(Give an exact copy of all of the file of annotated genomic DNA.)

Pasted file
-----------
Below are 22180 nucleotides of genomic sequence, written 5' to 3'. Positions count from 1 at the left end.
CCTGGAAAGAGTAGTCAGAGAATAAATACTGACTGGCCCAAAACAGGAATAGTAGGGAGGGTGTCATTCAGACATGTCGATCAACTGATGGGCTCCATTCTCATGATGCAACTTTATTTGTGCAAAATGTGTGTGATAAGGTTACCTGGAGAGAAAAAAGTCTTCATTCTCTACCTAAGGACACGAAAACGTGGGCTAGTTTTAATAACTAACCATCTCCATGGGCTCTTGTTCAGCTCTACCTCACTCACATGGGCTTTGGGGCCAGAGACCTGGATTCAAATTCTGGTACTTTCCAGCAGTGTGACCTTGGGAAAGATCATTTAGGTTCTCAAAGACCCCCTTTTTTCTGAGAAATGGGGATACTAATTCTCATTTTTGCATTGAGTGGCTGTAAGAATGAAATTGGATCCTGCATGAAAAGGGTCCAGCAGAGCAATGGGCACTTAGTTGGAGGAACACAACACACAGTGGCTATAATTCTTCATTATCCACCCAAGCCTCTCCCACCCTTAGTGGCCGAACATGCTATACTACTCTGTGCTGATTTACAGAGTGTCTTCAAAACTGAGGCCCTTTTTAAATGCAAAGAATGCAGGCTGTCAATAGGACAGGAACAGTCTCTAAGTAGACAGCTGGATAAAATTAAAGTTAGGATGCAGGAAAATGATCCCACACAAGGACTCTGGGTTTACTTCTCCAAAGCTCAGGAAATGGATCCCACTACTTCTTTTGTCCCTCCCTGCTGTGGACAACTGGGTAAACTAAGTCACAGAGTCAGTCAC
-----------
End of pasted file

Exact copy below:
Below are 22180 nucleotides of genomic sequence, written 5' to 3'. Positions count from 1 at the left end.
CCTGGAAAGAGTAGTCAGAGAATAAATACTGACTGGCCCAAAACAGGAATAGTAGGGAGGGTGTCATTCAGACATGTCGATCAACTGATGGGCTCCATTCTCATGATGCAACTTTATTTGTGCAAAATGTGTGTGATAAGGTTACCTGGAGAGAAAAAAGTCTTCATTCTCTACCTAAGGACACGAAAACGTGGGCTAGTTTTAATAACTAACCATCTCCATGGGCTCTTGTTCAGCTCTACCTCACTCACATGGGCTTTGGGGCCAGAGACCTGGATTCAAATTCTGGTACTTTCCAGCAGTGTGACCTTGGGAAAGATCATTTAGGTTCTCAAAGACCCCCTTTTTTCTGAGAAATGGGGATACTAATTCTCATTTTTGCATTGAGTGGCTGTAAGAATGAAATTGGATCCTGCATGAAAAGGGTCCAGCAGAGCAATGGGCACTTAGTTGGAGGAACACAACACACAGTGGCTATAATTCTTCATTATCCACCCAAGCCTCTCCCACCCTTAGTGGCCGAACATGCTATACTACTCTGTGCTGATTTACAGAGTGTCTTCAAAACTGAGGCCCTTTTTAAATGCAAAGAATGCAGGCTGTCAATAGGACAGGAACAGTCTCTAAGTAGACAGCTGGATAAAATTAAAGTTAGGATGCAGGAAAATGATCCCACACAAGGACTCTGGGTTTACTTCTCCAAAGCTCAGGAAATGGATCCCACTACTTCTTTTGTCCCTCCCTGCTGTGGACAACTGGGTAAACTAAGTCACAGAGTCAGTCAC